Thursday, March 14, 2013

Welcoming the Littlest People of the Book



We are thrilled to announce that starting next Friday, March 22, the Museum of Jewish Heritage and PJ Library will launch TGIF Story Time a free, drop-in story hour series for Jewish and interfaith families with children ages 3 to 7. 

The series, which will take place from 3:45 p.m. to 4:30 on select Fridays, will present warm, whimsical, and wonderful tales about traditions, holidays, and families. While enjoying a snack of challah and juice, children will listen to professional storytellers read from some of the most beloved books selected by PJ Library. 

TGIF Story Time will take place on March 22, April 5, April 19, May 3, May 17, and May 31. To celebrate the launch, each child will receive a free book and PJ Library tote bag at the first event on March 22.

 PJ Library is a non-profit program of the Harold Grinspoon Foundation, which sends high-quality Jewish children’s books and CDs to families for free.

If you don’t already know PJ Library, I can tell you that as a mom, one of the things my toddler looks forward to most is getting books in the mail, just for her. In fact, over the past two months, many times when I open the mail box she has asked, “Is there a dinosaur book for me?” That’s how much she loved “How Does a Dinosaur Say Happy Hanukkah,” by Jane Yolen, just one of many excellent PJ Library selections.
  
For information on PJ Library, or to sign up, visit www.pjlibrary.org

For more information on TGIF Story Time, email family@mjhnyc.org or call 646.437.4202. Reservations are not needed.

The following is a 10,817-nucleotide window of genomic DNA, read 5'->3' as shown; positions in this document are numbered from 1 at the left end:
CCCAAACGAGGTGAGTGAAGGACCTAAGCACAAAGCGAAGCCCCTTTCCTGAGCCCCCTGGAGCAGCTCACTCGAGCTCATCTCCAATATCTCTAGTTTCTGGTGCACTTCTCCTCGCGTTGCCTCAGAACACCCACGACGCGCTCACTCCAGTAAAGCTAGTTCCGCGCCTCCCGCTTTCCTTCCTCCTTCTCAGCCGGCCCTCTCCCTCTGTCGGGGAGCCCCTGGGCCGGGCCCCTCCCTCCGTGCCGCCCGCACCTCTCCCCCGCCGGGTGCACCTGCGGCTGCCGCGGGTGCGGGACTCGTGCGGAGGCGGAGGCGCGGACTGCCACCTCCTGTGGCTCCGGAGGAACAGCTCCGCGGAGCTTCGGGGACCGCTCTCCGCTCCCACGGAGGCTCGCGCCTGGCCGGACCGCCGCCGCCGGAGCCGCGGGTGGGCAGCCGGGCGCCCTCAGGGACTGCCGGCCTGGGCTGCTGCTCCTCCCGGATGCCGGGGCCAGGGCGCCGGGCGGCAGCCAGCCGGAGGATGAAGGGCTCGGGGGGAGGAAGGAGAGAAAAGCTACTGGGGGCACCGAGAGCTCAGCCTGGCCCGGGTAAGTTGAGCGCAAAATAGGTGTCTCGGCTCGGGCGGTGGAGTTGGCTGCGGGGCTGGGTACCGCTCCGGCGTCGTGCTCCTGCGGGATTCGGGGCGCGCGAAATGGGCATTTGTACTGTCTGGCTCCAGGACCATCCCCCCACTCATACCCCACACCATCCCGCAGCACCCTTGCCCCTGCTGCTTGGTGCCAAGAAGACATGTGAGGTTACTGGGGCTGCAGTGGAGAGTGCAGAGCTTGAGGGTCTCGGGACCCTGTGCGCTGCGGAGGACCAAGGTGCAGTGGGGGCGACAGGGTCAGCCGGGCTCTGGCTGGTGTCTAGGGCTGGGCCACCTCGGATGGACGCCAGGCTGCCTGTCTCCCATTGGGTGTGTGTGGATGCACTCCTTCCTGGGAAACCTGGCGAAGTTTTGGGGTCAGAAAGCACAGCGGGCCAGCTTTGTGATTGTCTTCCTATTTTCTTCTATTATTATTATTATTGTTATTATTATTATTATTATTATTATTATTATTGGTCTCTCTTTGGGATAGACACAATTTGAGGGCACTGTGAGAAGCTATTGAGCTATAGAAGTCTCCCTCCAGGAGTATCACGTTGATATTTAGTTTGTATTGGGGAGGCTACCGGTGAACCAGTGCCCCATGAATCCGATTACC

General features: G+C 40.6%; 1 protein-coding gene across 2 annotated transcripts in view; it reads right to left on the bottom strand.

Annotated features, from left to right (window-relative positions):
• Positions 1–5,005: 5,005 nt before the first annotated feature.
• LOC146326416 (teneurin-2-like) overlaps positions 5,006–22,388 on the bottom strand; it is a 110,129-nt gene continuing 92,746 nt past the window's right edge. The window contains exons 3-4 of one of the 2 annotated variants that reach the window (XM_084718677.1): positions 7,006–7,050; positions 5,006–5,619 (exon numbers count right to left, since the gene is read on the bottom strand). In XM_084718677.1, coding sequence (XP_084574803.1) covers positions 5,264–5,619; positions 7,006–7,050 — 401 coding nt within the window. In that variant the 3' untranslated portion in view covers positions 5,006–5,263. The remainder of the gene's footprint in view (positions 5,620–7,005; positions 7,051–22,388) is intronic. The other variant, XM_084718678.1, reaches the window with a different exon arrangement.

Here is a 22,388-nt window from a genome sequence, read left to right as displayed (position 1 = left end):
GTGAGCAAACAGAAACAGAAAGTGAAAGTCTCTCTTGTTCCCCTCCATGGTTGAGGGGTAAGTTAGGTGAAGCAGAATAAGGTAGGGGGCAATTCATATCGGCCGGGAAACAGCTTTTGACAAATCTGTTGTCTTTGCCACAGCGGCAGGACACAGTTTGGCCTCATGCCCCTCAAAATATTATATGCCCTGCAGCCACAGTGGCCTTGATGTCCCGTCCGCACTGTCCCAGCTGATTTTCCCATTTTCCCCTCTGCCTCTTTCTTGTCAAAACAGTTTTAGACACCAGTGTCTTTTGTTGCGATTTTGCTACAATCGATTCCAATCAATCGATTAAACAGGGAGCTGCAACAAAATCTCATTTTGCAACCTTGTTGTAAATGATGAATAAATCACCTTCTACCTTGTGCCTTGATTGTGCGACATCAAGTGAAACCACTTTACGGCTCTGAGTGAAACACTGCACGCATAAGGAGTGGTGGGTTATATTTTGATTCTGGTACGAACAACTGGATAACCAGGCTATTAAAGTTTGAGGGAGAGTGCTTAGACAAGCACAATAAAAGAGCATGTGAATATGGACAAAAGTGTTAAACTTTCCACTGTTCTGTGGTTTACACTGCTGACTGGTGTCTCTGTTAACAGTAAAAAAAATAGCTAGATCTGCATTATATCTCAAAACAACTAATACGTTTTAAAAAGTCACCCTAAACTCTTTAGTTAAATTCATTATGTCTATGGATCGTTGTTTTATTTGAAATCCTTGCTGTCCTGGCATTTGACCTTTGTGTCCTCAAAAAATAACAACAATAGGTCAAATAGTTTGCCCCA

(Image: one of the PJ Library books for this month. It's a lift-the-flap book!)

Wednesday, March 6, 2013

10 Ways to Be Kind and Just ... The Kindness & Justice Challenge from the Students at PS 276


I left my apartment at 8:01 this morning, expecting to be at my desk checking e-mail at 8:45, but thanks to a signal malfunction, I exited the subway 20 minutes later than planned. Fuming, cranky, and annoyed, I strode down Battery Place with a purpose. On my way, I happened upon a large group of students flooding the sidewalk, and each one tried to hand me a piece of paper.
I looked down at the paper and saw that it was a hand-written flyer. Be Kind and Just!!! it exhorted in black marker. I have scanned the flyer to share with you so you, too, may know how to be kind and just.

 


Number 10, which is a little hard to read, says accept peoples differences [sic].
When I arrived at the office, I ran into several colleagues who were recipients of these documents. Inspired by the encounter, I contacted the school across the street to see if this was the origin of the roving band of up-standers. Indeed it was.
According to Mary Valentine, the Parent Coordinator at PS 276, the idea behind the challenge is to learn about historical figures who engaged in acts of kindness and justice, to reflect on one’s own actions as kind or just, and then to take action. Middle school classes were paired with elementary classes to teach the younger students about kindness and justice and then develop an action plan. Some created skits together, some wrote songs, some led workshops, but most worked together to create pamphlets in “an effort to promote kindness and justice to the general public.”

The students stayed in the general vicinity, making their way east, north, and south. Ms. Valentine participated in a similar program 13 years ago when she taught in Newark, but she introduced the idea to Battery Park City last year.
Ms. Valentine let me know that the 8th graders enjoyed their leadership roles and the younger students gained role models. She shared with me a comment from one of her 8th graders who had a particularly active bunch of 3rd graders to organize, especially outside. “Elementary school teachers should be given Nobel Peace Prizes.”

I think it is no coincidence that two institutions across the street from each other teach empathy and justice within their walls. We could not have better neighbors. Thanks for an inspiring day, PS 276.